Slain Sister Of Dayton Shooting Suspect Was Reportedly Living As Transgender Man, Brother May Not Have Known

Police cars parked at a crime scene.
Diego Fabian Parra Pabon / Pixabay

The slain sister of Dayton shooting suspect Connor Betts had been living as a transgender man and was only open with a small group of close friends that may not have included his brother, a new report claims.

In the initial aftermath of the mass shooting in the early morning hours last Sunday, a number of reports noted that one of the nine people killed was the sister of the shooter, a 22-year-old named Megan Betts. But as a new report from Splinter News claims, Megan was actually living as a transgender man and went by Jordan Cofer.

“Jordan was my closest friend,” a friend told Splinter News. “He identified with he/him pronouns to people he trusted and knew would support him. Jordan was probably one of the sweetest people you would ever meet, a true saint, but he was also very scared constantly. He tried to give the best to everyone.”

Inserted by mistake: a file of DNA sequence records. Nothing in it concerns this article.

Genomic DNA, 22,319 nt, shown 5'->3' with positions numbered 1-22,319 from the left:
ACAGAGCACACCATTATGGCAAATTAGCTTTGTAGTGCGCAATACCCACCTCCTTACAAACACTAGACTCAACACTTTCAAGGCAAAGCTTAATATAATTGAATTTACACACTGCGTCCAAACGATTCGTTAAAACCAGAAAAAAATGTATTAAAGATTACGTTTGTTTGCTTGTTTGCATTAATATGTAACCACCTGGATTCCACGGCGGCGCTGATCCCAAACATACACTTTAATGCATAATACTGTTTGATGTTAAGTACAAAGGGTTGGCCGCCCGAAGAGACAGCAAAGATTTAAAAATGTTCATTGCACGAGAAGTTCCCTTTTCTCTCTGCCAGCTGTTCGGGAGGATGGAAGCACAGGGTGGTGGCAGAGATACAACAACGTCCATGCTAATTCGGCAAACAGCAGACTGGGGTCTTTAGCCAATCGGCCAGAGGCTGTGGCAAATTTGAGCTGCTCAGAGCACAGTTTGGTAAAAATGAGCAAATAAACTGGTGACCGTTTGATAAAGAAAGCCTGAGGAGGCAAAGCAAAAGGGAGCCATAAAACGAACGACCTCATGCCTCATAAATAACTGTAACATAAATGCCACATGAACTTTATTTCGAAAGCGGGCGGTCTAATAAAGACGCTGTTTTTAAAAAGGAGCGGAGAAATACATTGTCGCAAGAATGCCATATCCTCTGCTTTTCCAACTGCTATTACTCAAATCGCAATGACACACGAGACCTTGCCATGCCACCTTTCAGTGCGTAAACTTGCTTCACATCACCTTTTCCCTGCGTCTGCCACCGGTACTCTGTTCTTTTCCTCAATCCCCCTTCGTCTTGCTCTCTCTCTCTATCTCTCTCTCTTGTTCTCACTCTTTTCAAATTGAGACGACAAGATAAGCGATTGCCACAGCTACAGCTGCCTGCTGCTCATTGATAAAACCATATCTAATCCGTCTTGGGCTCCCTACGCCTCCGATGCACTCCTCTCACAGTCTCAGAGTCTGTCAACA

Another close friend confirmed that Jordan was a transgender man, the report noted.

Police said that Jordan was with Connor when the shooter drove to a popular nightclub district, where he would later open fire in an attack that left nine people dead. Jordan would end up being shot to death, but police have not determined if his murder was targeted. It was not believed that any kind of anti-transgender bias played a role in the slaying, however, as a friend told Splinter News that Jordan had not yet come out to his brother.

As the New York Post noted, there appeared to be other evidence online backing the report that the person identified by police as Megan Betts was indeed living as a man. That included social media pages in Jordan’s name and a Tumblr where Jordan described himself as an “ace poly trans boy with a loving heart.” Pictures shared online appear to show evidence of Jordan’s transition.

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While the mass shooting that took place hours before in El Paso, Texas, seemed to have a clear motive and is now being investigated as a hate crime against Hispanics, the motivation for the Dayton shooting remains murkier.

Police have not announced a motive, and the shooter had no obvious ties to extremist elements or any social media postings that hint toward domestic terrorism. Connor Betts was killed by police just one minute after the mass shooting began, reports claimed, so police are left searching elsewhere for clues about the motivation for the shooting.